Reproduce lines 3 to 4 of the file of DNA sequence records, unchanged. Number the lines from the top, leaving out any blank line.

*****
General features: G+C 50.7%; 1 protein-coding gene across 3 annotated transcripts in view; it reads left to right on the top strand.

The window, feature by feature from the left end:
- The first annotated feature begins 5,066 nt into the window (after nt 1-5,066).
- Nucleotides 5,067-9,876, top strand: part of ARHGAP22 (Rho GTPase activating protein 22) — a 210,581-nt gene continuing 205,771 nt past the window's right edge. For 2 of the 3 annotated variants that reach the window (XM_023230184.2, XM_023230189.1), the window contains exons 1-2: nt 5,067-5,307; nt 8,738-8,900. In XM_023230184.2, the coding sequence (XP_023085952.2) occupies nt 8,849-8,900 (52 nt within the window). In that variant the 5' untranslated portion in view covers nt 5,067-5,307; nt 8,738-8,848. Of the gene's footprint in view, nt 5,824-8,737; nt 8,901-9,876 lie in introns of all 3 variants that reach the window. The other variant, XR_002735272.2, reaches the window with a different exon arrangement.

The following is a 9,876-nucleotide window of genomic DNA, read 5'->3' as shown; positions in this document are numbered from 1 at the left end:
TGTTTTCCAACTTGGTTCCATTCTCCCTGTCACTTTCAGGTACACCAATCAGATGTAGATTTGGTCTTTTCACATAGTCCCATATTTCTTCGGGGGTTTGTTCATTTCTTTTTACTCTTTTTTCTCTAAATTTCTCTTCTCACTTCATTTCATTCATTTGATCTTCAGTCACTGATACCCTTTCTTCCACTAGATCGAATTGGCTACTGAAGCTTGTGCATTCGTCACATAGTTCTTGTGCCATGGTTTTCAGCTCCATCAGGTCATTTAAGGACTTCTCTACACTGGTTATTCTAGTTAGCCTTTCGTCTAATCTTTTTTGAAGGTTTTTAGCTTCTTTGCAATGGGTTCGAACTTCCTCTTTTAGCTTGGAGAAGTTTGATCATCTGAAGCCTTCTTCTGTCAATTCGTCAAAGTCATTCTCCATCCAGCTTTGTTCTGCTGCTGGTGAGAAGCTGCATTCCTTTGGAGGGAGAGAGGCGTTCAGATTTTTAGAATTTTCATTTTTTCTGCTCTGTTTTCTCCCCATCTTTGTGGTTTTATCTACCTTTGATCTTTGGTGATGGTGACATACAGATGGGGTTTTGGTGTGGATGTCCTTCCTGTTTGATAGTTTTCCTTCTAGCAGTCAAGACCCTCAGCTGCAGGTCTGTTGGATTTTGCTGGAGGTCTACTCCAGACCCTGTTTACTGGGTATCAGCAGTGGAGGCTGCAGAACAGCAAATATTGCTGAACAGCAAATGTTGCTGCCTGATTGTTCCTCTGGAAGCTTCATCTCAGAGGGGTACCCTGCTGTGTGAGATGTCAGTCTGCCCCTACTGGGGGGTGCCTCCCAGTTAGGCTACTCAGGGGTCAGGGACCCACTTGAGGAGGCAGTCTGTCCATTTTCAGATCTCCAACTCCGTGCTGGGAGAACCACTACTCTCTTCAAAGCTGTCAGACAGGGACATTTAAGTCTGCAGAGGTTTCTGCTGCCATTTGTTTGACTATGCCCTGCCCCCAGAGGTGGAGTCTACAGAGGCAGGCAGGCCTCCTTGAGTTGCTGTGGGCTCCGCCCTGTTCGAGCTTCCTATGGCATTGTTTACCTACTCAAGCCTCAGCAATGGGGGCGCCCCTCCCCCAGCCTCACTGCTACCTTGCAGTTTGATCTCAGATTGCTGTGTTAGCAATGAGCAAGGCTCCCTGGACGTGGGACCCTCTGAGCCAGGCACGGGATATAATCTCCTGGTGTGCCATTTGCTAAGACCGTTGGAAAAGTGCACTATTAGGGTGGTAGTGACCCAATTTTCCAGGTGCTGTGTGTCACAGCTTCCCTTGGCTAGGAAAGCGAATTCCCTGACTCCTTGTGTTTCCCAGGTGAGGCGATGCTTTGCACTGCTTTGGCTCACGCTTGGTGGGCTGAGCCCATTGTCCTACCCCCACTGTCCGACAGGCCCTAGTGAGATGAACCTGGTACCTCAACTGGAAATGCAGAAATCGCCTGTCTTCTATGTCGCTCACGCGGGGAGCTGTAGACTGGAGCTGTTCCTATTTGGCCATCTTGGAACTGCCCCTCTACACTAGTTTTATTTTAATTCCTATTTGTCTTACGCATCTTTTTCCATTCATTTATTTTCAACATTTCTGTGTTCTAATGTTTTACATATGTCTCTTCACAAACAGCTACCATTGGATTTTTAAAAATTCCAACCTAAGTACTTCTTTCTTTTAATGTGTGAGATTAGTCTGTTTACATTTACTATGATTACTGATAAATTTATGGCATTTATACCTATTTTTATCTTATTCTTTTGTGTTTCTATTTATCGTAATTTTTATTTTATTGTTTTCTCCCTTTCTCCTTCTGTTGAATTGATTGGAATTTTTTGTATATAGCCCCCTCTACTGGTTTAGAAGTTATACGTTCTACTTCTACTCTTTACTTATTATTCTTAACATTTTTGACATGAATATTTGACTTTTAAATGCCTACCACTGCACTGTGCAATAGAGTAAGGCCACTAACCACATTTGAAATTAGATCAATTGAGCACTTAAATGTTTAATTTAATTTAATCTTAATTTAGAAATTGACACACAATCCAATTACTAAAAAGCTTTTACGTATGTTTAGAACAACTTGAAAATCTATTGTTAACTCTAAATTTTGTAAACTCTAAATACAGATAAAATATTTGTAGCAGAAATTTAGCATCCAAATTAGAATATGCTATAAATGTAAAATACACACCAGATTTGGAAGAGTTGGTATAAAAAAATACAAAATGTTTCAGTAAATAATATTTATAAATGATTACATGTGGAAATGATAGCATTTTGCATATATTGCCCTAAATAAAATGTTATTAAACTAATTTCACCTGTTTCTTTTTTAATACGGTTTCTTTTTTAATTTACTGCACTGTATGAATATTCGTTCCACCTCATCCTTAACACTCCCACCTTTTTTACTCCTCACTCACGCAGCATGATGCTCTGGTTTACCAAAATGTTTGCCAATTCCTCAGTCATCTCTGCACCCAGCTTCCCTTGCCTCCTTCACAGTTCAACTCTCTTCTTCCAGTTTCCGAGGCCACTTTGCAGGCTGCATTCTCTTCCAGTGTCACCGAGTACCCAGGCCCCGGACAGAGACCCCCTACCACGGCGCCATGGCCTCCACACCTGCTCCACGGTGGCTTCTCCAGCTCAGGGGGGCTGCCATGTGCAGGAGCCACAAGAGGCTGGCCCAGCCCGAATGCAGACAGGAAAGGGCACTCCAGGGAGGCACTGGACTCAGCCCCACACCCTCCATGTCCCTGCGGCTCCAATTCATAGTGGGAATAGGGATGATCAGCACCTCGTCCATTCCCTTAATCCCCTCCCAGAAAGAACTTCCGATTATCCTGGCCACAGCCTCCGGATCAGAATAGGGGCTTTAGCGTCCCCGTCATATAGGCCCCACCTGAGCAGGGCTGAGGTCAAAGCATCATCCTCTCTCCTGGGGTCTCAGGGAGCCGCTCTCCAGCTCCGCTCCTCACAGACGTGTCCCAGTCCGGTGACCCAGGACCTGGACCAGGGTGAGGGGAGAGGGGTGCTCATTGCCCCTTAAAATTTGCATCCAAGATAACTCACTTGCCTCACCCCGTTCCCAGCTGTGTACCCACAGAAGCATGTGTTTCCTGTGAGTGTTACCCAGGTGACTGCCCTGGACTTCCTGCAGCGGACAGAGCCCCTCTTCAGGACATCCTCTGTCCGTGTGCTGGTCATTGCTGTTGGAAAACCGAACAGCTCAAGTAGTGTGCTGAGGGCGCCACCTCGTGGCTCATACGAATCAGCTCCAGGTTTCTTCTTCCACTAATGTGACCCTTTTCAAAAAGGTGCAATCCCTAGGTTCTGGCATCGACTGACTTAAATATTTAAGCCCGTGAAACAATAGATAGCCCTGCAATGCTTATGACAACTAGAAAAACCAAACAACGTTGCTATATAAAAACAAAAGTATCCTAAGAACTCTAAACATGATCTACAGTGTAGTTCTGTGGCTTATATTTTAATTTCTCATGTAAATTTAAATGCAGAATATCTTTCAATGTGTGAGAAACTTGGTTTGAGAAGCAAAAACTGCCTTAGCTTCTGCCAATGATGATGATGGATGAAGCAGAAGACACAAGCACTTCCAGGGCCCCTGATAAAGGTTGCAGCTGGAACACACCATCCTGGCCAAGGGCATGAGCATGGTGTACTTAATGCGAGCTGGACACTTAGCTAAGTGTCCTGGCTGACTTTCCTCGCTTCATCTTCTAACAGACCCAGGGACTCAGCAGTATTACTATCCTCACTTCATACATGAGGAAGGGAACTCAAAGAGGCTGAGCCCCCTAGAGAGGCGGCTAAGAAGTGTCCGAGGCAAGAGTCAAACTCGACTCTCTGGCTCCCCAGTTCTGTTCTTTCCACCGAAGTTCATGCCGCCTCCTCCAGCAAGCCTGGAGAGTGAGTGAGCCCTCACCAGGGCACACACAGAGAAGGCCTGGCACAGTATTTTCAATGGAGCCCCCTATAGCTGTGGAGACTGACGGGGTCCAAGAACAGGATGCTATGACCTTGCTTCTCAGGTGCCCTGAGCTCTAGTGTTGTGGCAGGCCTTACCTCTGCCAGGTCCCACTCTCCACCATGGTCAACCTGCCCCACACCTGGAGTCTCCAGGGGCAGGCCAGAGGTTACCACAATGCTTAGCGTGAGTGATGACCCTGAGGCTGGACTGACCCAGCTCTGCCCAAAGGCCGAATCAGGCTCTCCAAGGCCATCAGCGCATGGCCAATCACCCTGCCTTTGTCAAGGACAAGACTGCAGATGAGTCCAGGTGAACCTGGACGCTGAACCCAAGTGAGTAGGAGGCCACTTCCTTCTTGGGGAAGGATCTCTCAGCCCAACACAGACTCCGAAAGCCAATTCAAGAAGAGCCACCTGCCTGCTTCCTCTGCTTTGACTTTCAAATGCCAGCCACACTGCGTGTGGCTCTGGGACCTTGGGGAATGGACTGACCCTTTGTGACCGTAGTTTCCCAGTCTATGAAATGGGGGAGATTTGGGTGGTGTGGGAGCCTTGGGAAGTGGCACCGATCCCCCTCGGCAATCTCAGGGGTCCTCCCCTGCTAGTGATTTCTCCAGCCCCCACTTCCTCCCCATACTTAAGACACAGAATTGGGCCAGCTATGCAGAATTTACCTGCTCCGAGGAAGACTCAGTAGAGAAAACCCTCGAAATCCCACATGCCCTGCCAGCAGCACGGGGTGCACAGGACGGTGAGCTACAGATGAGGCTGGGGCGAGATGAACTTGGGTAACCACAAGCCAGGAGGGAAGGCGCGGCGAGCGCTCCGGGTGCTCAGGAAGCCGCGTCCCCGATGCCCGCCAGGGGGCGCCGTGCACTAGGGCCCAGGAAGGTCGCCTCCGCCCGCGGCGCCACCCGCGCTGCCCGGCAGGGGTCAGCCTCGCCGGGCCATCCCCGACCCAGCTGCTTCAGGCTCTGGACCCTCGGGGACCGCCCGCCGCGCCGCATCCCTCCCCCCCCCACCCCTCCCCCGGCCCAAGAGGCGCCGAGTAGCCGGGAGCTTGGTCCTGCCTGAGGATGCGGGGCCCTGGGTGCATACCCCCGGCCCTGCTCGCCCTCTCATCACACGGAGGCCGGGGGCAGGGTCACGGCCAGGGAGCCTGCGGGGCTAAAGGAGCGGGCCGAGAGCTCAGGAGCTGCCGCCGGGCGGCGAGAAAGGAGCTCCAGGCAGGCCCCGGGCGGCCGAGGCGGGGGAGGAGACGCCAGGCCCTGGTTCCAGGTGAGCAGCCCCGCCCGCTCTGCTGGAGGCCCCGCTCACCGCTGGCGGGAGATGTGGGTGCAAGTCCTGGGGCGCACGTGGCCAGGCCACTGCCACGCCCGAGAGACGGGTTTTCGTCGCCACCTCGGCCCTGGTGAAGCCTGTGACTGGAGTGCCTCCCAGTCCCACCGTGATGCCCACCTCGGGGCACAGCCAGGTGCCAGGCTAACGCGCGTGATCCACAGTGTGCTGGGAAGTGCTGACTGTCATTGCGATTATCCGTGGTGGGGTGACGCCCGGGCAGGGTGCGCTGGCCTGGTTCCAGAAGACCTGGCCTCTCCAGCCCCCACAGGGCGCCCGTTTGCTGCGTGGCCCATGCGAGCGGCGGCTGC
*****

- The first annotated feature begins 5,066 nt into the window (after nt 1-5,066).
- Nucleotides 5,067-9,876, top strand: part of ARHGAP22 (Rho GTPase activating protein 22) — a 210,581-nt gene continuing 205,771 nt past the window's right edge. For 2 of the 3 annotated variants that reach the window (XM_023230184.2, XM_023230189.1), the window contains exons 1-2: nt 5,067-5,307; nt 8,738-8,900. In XM_023230184.2, the coding sequence (XP_023085952.2) occupies nt 8,849-8,900 (52 nt within the window). In that variant the 5' untranslated portion in view covers nt 5,067-5,307; nt 8,738-8,848. Of the gene's footprint in view, nt 5,824-8,737; nt 8,901-9,876 lie in introns of all 3 variants that reach the window. The other variant, XR_002735272.2, reaches the window with a different exon arrangement.